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Using, the extremely popular Japanese price comparison search engine, you can save a lot of money, but there are naturally a variety of caveats inherent. Here I present a guide to using which will hopefully give you an idea of how to use it to best effect.

What is 価格.com (kakaku – price/value)/ is simply a popular Japanese price comparison engine, the likes of which now exist in most countries. It now handles most products which could reasonably be procured online to some extent or another, from electronics to ISPs, even extending now to funerals and financial products.

Shops listing their products on pay some combination of a monthly subscription, a referral fee or per clickthrough fee of 18¥. Producers can do PR deals with the site to get their products pagespace.

Customers get to use the powerful site features to rank products by a variety of criteria, with a strong emphasis on price competition. Comparing the listed shops is also possible, along with a host of other features for analysis and community portal usage. All in all, it is a very well executed site, and extremely useful.

Is it easy to use If you can read Japanese, have a Japanese address, and have a Japanese bank account which offers cheap furikomi, then yes, it is easy to use, and you can save a great deal of money. However, the only really crucial thing here is the Japanese address part – even a hotel should suffice.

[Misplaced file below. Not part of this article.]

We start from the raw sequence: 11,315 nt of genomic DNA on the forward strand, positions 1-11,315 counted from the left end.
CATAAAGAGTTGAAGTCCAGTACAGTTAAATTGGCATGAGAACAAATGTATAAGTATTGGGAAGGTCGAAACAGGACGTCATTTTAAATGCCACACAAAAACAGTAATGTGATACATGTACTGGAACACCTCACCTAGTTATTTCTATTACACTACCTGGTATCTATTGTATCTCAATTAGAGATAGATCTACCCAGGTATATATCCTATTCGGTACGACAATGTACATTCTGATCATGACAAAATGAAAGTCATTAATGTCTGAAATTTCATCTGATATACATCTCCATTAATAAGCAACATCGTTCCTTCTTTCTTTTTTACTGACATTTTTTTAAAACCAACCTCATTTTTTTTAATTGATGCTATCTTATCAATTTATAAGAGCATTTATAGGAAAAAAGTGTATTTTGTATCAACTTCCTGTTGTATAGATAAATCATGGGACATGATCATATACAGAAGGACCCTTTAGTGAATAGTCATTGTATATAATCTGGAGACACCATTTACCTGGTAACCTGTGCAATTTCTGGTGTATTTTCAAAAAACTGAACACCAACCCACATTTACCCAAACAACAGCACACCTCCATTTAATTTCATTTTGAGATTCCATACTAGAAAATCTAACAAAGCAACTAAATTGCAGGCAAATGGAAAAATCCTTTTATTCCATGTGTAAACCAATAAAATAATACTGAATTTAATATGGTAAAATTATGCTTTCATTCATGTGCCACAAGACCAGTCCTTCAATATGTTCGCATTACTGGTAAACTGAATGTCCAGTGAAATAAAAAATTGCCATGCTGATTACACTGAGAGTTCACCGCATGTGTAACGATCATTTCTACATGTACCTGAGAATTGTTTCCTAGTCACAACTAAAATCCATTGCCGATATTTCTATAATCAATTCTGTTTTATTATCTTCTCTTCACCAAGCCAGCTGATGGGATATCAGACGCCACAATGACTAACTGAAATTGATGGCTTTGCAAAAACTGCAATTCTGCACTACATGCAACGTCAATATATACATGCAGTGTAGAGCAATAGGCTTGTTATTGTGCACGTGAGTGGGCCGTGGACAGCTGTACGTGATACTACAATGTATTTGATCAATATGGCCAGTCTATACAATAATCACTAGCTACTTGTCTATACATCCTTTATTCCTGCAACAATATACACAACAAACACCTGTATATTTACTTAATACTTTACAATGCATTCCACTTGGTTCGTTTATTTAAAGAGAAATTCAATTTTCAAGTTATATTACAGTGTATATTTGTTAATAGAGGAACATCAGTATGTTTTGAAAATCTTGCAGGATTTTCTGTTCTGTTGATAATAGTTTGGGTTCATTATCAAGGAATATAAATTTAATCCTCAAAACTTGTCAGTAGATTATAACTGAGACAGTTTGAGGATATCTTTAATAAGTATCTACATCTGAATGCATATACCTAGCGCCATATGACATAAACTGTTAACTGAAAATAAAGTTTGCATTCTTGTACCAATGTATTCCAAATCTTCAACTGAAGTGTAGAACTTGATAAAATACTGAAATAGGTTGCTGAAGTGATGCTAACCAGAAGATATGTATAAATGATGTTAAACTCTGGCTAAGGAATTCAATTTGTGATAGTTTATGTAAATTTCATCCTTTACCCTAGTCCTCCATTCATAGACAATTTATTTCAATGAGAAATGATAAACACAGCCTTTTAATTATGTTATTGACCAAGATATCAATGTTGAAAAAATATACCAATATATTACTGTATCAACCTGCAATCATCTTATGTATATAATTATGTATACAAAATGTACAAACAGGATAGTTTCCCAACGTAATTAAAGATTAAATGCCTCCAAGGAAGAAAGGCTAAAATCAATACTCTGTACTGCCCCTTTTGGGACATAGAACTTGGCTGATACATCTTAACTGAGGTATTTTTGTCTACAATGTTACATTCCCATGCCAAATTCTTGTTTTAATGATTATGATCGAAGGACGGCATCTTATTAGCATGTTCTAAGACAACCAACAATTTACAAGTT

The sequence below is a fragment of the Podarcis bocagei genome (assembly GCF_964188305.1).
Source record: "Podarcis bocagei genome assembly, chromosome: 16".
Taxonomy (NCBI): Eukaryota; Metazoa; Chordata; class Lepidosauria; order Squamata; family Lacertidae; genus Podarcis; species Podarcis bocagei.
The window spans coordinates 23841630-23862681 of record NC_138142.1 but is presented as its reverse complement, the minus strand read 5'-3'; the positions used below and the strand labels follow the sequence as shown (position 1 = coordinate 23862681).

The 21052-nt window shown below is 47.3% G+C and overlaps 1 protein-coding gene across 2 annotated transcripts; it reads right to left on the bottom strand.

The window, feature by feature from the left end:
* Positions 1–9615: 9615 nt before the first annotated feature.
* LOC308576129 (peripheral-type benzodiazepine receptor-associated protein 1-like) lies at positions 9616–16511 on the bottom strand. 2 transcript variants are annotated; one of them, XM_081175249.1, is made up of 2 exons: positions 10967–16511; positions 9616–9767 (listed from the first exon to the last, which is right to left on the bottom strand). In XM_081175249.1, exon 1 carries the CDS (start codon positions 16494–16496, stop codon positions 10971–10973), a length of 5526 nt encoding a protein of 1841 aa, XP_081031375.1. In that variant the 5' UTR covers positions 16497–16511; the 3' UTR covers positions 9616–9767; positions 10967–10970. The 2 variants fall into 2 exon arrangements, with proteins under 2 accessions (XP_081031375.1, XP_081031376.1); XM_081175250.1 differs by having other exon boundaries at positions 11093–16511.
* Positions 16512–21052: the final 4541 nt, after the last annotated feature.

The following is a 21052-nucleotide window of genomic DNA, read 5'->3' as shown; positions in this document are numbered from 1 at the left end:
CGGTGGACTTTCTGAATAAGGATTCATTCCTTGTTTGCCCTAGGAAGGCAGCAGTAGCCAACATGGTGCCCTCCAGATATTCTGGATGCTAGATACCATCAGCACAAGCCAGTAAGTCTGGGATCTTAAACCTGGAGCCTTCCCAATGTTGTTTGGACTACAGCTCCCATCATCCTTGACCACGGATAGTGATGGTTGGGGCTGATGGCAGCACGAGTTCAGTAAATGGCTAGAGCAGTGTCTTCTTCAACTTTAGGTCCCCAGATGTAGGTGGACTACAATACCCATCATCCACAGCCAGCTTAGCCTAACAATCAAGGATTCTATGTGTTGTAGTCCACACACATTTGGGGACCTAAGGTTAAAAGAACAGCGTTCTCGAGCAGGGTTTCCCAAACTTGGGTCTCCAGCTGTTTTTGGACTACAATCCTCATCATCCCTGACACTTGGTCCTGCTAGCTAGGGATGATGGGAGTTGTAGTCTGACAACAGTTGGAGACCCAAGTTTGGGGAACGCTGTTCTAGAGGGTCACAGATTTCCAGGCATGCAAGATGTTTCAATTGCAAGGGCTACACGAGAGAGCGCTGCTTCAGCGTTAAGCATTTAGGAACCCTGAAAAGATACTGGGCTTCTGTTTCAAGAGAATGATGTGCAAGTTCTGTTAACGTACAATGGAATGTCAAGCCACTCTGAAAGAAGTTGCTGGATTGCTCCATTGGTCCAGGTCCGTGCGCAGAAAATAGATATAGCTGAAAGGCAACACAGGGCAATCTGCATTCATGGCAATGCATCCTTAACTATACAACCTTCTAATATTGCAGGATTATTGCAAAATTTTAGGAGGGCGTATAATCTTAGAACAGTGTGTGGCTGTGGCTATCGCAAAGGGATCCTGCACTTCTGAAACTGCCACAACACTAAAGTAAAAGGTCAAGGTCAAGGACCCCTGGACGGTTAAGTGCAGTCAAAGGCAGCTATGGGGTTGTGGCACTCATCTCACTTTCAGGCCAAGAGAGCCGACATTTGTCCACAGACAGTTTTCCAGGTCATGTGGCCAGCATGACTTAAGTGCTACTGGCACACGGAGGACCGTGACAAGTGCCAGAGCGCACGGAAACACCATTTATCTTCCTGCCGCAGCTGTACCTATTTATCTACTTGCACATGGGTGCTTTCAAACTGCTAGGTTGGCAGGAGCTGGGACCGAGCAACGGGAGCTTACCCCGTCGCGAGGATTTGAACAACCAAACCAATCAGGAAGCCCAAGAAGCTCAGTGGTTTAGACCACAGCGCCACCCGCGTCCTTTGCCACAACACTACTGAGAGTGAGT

A few will offer international shipping, but payment is likely to be by credit card which means a higher price on average as someone will have to bear the processing fees; you are able to waive the 5% consumption tax in this case, but you will also be hit with currency conversion charges, hidden or otherwise.

You may be able to get by through using Rikaichan in place of actual Japanese ability (a few product categories and the address form are the only really pressing things to read), and of course a credit card or cash on delivery can easily be substituted for a Japanese bank account, at the cost of reducing your selection slightly.

The actual amount you can save on varies wildly, naturally dependent on the product in question. Some items, such as game consoles, generally have such a thin margin that buying them with Bic or Amazon is likely to be as cheap as going for an ultra-discount retailer on, but for electronics and PC hardware extremely deep discounts can be had.

Niche items are less likely to have much price competition going, and in many cases the price comparison interface is eschewed in favour of a simple list (figures are displayed like this, for example), so digging through them becomes necessary.


PS3 Game: Valkyria Chronicles ¥6,443-¥7,581 15% difference

Anime DVD: Zoku Sayonara Zetsubou Sensei 2 ¥5,284-¥7,140 25% difference

Figure: Mizugi Nagato ¥3,724-¥5,040 26% difference

Headphones: Denon AH-D5000 ¥47,820-¥69,552 41% difference

Notebook: ThinkPad T61p ¥242,500-¥449,800 46% difference